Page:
Bisoprolol lowers your heart rate and blood pressure. Suddenly stopping Bisoprolol can worsen your heart condition, especially if you have coronary artery disease. It may also cause changes in heart rhythm or blood pressure, worsened chest pain, and heart attack.

Who should not take Bisoprolol?

You should not use Bisoprolol if you you are allergic to it, or if you have a serious heart condition. You should not use Bisoprolol if you have a serious heart condition such as "AV block," severe heart failure, or slow heartbeats that have caused you to faint.

Can I stop taking Bisoprolol?

Do not skip doses or stop taking Bisoprolol without first talking to your doctor. Stopping suddenly may make your condition worse or cause other serious heart problems.

What happens if I miss a dose?

Take the missed dose as soon as you remember. Skip the missed dose if it is almost time for your next scheduled dose. Do not take extra medicine to make up the missed dose.

What happen if I take too much Bisoprolol?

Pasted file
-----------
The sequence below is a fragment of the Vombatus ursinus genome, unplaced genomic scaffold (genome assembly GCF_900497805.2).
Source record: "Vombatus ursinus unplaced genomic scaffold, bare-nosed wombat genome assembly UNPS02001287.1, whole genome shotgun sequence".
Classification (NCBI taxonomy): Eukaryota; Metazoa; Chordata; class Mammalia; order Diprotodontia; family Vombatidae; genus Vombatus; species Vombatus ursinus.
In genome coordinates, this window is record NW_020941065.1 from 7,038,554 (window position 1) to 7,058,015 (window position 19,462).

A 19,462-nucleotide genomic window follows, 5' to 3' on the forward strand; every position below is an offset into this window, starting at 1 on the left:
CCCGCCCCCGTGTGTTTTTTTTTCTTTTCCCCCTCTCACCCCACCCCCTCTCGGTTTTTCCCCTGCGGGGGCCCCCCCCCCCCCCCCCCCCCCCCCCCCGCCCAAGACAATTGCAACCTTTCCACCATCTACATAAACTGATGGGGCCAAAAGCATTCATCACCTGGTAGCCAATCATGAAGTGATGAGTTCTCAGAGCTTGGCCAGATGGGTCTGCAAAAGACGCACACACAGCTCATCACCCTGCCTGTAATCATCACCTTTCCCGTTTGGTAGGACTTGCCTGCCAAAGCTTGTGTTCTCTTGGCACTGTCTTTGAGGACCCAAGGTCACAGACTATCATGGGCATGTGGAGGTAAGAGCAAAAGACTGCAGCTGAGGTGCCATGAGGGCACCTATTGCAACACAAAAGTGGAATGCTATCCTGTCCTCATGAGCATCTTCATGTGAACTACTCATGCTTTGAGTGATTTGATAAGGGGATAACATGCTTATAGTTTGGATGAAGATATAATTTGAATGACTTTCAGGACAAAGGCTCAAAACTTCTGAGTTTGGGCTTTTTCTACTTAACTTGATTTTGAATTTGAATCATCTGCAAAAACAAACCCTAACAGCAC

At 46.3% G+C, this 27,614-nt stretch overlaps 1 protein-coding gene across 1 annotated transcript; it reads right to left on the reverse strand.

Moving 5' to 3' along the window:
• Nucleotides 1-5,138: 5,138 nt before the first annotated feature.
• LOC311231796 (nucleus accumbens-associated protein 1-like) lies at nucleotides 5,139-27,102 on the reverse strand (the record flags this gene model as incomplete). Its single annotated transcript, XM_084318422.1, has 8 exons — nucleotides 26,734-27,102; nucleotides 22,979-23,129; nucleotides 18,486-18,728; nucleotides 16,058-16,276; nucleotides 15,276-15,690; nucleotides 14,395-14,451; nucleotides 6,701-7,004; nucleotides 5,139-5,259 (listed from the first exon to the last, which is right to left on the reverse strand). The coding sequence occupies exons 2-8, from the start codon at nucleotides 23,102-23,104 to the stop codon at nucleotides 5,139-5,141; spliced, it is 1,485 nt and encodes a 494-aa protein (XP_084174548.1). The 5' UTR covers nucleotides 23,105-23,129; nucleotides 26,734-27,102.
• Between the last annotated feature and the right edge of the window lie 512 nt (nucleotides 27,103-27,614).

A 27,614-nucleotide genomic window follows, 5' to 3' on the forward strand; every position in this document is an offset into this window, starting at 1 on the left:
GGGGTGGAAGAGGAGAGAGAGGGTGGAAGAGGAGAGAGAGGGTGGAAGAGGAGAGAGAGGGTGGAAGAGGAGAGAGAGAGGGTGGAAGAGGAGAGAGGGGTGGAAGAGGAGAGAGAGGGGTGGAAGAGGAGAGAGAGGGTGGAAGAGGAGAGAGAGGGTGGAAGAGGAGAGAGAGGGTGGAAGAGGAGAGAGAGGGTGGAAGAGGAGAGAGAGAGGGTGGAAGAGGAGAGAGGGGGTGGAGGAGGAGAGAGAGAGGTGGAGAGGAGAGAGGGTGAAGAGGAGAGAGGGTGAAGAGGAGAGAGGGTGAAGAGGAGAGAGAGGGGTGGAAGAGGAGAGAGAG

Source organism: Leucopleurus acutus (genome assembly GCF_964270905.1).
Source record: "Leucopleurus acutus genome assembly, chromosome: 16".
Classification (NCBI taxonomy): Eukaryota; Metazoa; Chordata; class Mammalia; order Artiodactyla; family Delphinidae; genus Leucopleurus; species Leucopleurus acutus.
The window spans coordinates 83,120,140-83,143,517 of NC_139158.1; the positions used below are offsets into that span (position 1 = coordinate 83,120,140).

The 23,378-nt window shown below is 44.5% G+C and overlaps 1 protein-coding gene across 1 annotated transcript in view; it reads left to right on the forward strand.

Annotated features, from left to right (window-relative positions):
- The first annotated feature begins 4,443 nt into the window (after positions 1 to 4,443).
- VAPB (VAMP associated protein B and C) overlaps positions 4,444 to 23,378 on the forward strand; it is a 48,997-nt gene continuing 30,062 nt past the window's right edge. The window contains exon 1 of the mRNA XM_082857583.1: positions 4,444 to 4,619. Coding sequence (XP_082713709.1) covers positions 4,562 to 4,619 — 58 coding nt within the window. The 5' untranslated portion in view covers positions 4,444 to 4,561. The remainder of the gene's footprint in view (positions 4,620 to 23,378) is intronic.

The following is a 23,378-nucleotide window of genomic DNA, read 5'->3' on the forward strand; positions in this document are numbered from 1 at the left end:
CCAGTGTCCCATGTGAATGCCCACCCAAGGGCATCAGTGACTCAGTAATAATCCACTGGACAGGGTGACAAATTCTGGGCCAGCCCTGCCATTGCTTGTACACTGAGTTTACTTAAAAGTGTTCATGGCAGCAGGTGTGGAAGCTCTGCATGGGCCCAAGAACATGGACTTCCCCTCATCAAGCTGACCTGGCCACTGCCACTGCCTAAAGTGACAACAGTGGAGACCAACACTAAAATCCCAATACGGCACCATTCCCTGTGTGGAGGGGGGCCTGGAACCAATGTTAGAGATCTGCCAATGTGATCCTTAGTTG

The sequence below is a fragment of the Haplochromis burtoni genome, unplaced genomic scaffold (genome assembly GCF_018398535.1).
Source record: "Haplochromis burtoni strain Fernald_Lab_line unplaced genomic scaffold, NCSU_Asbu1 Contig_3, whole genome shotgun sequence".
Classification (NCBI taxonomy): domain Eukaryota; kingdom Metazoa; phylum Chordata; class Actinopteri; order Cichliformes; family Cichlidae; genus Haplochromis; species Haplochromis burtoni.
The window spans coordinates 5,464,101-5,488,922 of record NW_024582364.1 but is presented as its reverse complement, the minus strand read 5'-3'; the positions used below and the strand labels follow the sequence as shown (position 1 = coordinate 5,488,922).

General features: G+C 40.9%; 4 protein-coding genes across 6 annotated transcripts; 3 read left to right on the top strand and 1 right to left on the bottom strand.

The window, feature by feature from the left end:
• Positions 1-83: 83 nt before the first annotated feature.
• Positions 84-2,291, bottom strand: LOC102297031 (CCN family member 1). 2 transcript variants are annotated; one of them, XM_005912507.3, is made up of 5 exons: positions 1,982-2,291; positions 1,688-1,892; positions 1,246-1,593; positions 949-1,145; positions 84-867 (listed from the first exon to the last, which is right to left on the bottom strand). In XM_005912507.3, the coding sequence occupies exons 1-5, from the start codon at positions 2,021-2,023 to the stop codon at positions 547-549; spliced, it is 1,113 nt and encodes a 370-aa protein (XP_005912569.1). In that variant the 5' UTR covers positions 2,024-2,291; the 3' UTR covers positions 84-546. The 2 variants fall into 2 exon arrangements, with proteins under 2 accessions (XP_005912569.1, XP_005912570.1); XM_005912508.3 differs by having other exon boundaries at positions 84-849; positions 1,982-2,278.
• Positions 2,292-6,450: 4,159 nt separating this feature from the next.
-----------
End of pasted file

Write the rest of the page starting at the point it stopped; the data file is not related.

If you take too much Bisoprolol, contact your doctor or nearest hospital straight away. An overdose of Bisoprolol can slow down your heart rate and make it difficult to breathe.

Can Bisoprolol affect my kidneys?

Bisoprolol can damage the blood vessels of the brain, heart, and kidneys, resulting in a stroke, heart failure, or kidney failure.

Can Bisoprolol affects my liver?

Bisoprolol has not been linked to instances of clinically apparent drug induced liver injury.

Can Bisoprolol affect fertility?

Bisoprolol are generally considered safe for use during pregnancy in helping to reduce high blood pressure and aren't thought to affect your ability to get pregnant.

Can Bisoprolol gain my weight?

Yes. Weight gain can occur as a side effect of some beta blockers. The average weight gain is about 2.6 pounds (1.2 kilograms).

Does Bisoprolol affect sleep?

The use of Bisoprolol and atenolol was associated with the lowest risk of insomnia in elderly patients, as compared to propranolol.

What happen If I suddenly stop taking Bisoprolol?

Stopping Bisoprolol can make your blood pressure rise, and this may increase your risk of heart attack and stroke. If you're bothered by side effects, your doctor may be able to prescribe a different blood pressure-lowering medicine.

How good is Bisoprolol?

Bisoprolol has an average rating of 6.6 out of 10 from a total of 38 ratings for the treatment of High Blood Pressure. 47% of reviewers reported a positive effect, while 21% reported a negative effect.

Can I take Bisoprolol on an empty stomach?

Bisoprolol does not usually upset your stomach, so you can take it with or without food. Swallow the tablets whole with a drink of water.
*** Taking medicines without doctor's advice can cause long-term problems.